It seems in hindsight that had the reparations committees in the US been headed perhaps by any other character, other than the sloth-like decision-making procedural sponge-wringing policies of General Dawes the Nobel Prize for Peace might have been for a peace which lasted more than a dozen years. His military genius may be credited for extending loan payment plans in the early 1920's but also with the economic albatross of non-reduction of outstanding reparations. As a mind-boggling array of greedy creditors were pushing Germany for as much as they could get considering their victorious reparations obligations, these also played a significant role in forcing the German banking systems to further indebt themselves to US international lending agencies. All appeared filled with these arrangements for far too long. The only sane economist appears to have been Owen D. Young of the American camps who proposed capital demands be reduced. But even the best bankers often do not listen even to the sanest of economists. By 1931, Hoover appears to finally have decided to press the panic button in a proposed moratorium on reparations, but only for the penniless Germans, and not their own Allies. Of course by this time, the pyramidine racket had already pitched most of its finest speculators off of their own pinnacles, into depths provoked mostly by their own collective greedy choices.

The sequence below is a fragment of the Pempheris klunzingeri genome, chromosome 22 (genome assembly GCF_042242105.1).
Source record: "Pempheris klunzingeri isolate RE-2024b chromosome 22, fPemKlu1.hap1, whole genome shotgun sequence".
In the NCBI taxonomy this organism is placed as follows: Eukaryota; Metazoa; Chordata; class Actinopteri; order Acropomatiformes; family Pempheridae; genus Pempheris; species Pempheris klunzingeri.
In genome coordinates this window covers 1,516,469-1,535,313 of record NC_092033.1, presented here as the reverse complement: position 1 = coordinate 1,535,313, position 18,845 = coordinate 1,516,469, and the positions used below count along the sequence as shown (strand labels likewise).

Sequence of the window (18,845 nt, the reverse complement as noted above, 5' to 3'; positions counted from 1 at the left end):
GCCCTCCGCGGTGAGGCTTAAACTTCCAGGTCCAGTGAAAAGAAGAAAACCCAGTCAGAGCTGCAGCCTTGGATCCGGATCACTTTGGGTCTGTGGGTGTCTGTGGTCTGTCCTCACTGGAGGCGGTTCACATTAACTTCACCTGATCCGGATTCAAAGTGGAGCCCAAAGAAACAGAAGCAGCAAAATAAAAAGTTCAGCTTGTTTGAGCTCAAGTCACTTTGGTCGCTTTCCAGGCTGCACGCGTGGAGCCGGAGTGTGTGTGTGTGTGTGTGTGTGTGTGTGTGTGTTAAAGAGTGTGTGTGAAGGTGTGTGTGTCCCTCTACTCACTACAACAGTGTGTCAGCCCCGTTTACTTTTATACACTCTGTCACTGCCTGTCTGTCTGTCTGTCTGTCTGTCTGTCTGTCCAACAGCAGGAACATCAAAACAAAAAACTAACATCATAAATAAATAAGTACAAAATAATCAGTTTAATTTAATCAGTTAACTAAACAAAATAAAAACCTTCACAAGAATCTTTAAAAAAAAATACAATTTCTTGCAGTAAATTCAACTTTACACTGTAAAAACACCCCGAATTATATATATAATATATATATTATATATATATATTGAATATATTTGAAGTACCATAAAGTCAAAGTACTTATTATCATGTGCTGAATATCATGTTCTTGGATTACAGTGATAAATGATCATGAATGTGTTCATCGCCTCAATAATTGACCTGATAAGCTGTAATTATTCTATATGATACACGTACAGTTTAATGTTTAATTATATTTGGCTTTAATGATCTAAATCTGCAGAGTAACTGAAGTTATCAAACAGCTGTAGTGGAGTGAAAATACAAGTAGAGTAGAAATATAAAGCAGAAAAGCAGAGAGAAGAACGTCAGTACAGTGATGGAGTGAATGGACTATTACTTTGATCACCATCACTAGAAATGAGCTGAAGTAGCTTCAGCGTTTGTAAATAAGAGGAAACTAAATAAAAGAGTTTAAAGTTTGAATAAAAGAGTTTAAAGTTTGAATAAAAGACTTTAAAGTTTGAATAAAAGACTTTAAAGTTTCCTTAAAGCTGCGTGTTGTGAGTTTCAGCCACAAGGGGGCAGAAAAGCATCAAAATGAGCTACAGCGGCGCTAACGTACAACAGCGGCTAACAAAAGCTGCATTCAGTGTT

The Germans themselves appear to have literally bled themselves dry in the process of serving the debt loads of their losses. German borrowings are drawn by Aldcroft as evidence of this, a total of 28 billion marks in loans from international lenders, as Germans had broken all of their piggies already. Of this total 10.3 billion marks were paid out into reparations. But where did the 17.7 billion marks remainder go? Thus the Germans appeared to have various ways of squirreling away a little for a rainy day, which was soon coming. Of course not before the events of 1929. But it is nice to get ahead of the story a little, as the Germans appear to have gotten ahead more than a little prior to the crash, which mandated borrowing and payments methods appear to have encouraged.

2 comments:

Ravptor said...

Sir,

I ll say this with all honesty, i tried to read most of wat you have written, but i cud not completely do the justice that ur writing deserves. You have pieced together so many details that if not for this chance stumbling, i would have been oblivious to so much knowledge.

Ur students must be lucky to have you..

Please go on...

Daniel Costello said...

You flatter me. To know and understand, read deeply of great authors as I am not among them.

This blog only represents glosses on my part to solidify in my writing those of which I have read.
And I have a great weakness for bringing humour to humourless subjects. Something academics appear unwilling at times to engrain within their texts.

That helps me to identify and give significance to information I find useful to know when so much is of a quality which could be compared to veneers and finishes rather than revealing any quality of knowing and understanding which I seek through reading.


Cheers, Daniel